Early Mercedes automatics from 1968 up to 1981 (including diesel automatics) have an external adjustment for the reverse band. It is not uncommon for this band to wear which can lead to intermittent reverse transmission slip, especially when you are going up a steep incline backwards. Numerous times I have also seen the lock nut for the adjusting bolt loosen up. This allows the bolt to back out resulting in the complete failure of the transmission to engage in reverse. I know first hand that more than ten transmissions were replaced due to this condition. I can estimate that hundreds have been replaced over the years at the cost of thousands of dollars to unknowing customers. Kind of hard to swallow when you figure many of them only needed to have the adjustment bolt turned in and the lock nut retightened!
Problem & Solution
Common among these chassis:
The adjustment bolt (stud) is located on the forward right (passenger) side of the transmission (see center of picture). It is above and slightly forward of the kick-down solenoid. it is either squared off at the end or has a slot in it for a screwdriver. It may be hard to locate if the transmission has caked on grease and grime packed into that area. Before you inspect it I strongly recommend you take your car to a car wash and spray clean the area with degreaser and high pressure spray.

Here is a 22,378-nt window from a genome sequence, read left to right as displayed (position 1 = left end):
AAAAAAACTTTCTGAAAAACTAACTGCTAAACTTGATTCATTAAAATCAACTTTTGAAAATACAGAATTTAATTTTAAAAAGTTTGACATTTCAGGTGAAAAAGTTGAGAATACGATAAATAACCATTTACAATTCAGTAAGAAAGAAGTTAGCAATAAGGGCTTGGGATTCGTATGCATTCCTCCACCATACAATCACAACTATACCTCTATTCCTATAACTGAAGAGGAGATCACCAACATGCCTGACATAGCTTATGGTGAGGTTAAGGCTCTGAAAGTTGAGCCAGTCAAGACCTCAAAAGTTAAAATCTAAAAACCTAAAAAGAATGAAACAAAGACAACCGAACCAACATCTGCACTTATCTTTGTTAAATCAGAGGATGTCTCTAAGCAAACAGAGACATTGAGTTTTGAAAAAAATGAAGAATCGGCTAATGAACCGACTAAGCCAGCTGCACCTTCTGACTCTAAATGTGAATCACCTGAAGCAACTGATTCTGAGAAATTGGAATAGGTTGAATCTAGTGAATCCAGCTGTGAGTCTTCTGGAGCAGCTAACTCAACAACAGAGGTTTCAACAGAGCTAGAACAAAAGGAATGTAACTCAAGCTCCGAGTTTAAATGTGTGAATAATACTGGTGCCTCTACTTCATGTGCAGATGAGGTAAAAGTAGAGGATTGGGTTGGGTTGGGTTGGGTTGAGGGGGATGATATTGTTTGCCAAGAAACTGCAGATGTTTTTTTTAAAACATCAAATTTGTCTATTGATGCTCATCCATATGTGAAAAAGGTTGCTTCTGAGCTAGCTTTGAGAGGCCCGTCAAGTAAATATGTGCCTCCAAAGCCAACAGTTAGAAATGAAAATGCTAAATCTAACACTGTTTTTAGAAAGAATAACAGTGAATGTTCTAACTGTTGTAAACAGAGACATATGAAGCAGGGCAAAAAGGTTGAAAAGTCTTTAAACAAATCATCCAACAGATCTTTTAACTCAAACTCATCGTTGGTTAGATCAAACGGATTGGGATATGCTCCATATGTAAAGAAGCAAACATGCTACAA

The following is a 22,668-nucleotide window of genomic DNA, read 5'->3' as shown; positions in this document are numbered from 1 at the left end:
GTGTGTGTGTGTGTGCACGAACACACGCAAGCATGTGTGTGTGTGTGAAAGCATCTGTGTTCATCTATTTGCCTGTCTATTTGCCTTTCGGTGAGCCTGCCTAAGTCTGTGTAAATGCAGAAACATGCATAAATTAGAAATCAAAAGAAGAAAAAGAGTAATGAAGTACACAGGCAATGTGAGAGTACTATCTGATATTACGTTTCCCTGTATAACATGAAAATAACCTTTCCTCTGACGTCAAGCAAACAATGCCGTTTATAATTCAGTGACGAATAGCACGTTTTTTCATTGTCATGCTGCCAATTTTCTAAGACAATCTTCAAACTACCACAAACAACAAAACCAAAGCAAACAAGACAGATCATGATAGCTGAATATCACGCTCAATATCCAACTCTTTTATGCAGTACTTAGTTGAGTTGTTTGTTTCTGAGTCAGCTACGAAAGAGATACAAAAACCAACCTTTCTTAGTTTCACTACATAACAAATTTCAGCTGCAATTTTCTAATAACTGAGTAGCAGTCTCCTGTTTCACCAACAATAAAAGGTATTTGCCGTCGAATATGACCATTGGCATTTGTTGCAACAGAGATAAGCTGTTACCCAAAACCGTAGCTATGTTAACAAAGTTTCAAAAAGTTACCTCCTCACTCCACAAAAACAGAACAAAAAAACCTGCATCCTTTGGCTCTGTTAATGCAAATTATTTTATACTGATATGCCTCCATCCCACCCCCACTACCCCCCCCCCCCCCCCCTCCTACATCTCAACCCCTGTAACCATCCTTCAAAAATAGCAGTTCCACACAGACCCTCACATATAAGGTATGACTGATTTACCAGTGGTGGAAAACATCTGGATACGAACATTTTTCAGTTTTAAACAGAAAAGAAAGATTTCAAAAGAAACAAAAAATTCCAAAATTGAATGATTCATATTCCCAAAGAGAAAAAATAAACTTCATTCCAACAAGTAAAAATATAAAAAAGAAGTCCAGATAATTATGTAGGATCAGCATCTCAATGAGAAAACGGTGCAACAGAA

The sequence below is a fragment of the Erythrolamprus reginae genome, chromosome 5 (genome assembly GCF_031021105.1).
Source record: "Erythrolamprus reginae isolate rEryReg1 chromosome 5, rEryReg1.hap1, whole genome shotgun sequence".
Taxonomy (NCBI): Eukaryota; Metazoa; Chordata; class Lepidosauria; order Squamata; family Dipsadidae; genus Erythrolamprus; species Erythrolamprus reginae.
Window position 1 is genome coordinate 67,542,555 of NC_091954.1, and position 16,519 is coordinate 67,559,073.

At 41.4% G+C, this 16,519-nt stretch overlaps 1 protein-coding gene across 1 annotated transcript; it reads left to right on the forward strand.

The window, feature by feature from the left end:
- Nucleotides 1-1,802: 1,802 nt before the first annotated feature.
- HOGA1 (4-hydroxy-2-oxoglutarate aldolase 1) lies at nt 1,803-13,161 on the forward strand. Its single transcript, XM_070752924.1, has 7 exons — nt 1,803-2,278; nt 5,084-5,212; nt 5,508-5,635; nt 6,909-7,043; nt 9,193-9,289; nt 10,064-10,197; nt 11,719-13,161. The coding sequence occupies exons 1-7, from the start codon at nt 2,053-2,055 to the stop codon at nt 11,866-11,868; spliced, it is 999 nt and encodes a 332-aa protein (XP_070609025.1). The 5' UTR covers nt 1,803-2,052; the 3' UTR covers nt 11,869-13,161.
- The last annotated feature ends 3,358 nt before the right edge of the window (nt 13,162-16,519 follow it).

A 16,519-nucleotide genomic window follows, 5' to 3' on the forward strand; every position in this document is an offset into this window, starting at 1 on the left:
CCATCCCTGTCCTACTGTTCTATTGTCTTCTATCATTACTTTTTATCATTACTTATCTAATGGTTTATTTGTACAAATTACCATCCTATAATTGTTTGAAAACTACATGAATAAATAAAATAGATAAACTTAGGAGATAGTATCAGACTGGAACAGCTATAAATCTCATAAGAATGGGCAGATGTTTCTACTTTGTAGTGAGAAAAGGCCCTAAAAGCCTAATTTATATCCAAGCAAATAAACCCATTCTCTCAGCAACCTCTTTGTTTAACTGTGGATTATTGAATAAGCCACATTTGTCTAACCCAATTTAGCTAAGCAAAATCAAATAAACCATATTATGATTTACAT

The adjusting stud goes straight into the side of the transmission housing with a large locking nut that secures it from rotating. First check to see if the big lock nut is loose. That is a sure sign the adjustment bolt has backed out. Even if you find the nut is tight it is still a good idea to adjust the bolt. Loosen the locking nut first by turning it counter clockwise. While holding the nut from spinning turn the stud in (clockwise) until it stops without excessive pressure. Then back the adjusting stud out 3/4 of a turn. Hold the adjusting stud in position and tighten the locking nut securely. I highly recommend you use thread locking compound on these threads!
NOTE: If you are having a hard time turning the stud use a grinding tool or cutter to cut a deeper slot in the end of the stud. This will allow you to turn it or hold it with a straight blade screw driver.
If your transmission goes into reverse and does not slip - you have solved the problem - and maybe saved big bucks. If your transmission will still not go into reverse then you have a possible problem with your valve body or broken parts inside the transmission. If you decide to take it to a transmission shop make certain they have had experience with Mercedes automatics. Not all transmission repair shops are created equal! As an alternative you can begin looking for a rebuilt or good used transmission.
If you have changed your fluid and filter, and adjustment does not help then you will need to replace your transmission. Kent has written a manual on this procedure. If you are having other shifting problems in your forward gears then refer to Kent's manual on Automatic Transmission Tuning and Adjustment.